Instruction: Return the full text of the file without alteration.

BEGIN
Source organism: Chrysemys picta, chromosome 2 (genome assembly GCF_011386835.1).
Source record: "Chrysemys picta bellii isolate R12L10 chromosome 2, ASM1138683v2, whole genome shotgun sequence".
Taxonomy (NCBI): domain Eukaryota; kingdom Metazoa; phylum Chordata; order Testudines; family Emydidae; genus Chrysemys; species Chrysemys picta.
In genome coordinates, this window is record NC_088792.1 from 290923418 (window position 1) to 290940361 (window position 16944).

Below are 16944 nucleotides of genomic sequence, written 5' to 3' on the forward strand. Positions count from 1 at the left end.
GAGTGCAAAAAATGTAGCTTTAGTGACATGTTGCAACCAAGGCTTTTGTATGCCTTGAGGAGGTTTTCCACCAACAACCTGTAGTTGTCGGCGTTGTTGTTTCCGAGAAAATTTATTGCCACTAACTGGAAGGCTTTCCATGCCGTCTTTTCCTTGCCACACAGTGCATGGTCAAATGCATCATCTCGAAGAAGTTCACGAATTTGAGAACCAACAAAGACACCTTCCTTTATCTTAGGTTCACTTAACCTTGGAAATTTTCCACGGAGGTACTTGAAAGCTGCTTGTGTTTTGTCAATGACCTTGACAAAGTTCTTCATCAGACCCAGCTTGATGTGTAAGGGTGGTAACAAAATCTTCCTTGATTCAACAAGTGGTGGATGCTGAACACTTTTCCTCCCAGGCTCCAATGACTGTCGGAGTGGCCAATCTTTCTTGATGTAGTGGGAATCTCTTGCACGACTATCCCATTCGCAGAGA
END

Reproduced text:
Source organism: Chrysemys picta, chromosome 2 (genome assembly GCF_011386835.1).
Source record: "Chrysemys picta bellii isolate R12L10 chromosome 2, ASM1138683v2, whole genome shotgun sequence".
Taxonomy (NCBI): domain Eukaryota; kingdom Metazoa; phylum Chordata; order Testudines; family Emydidae; genus Chrysemys; species Chrysemys picta.
In genome coordinates, this window is record NC_088792.1 from 290923418 (window position 1) to 290940361 (window position 16944).

Below are 16944 nucleotides of genomic sequence, written 5' to 3' on the forward strand. Positions count from 1 at the left end.
GAGTGCAAAAAATGTAGCTTTAGTGACATGTTGCAACCAAGGCTTTTGTATGCCTTGAGGAGGTTTTCCACCAACAACCTGTAGTTGTCGGCGTTGTTGTTTCCGAGAAAATTTATTGCCACTAACTGGAAGGCTTTCCATGCCGTCTTTTCCTTGCCACACAGTGCATGGTCAAATGCATCATCTCGAAGAAGTTCACGAATTTGAGAACCAACAAAGACACCTTCCTTTATCTTAGGTTCACTTAACCTTGGAAATTTTCCACGGAGGTACTTGAAAGCTGCTTGTGTTTTGTCAATGACCTTGACAAAGTTCTTCATCAGACCCAGCTTGATGTGTAAGGGTGGTAACAAAATCTTCCTTGATTCAACAAGTGGTGGATGCTGAACACTTTTCCTCCCAGGCTCCAATGACTGTCGGAGTGGCCAATCTTTCTTGATGTAGTGGGAATCTCTTGCACGACTATCCCATTCGCAGAGA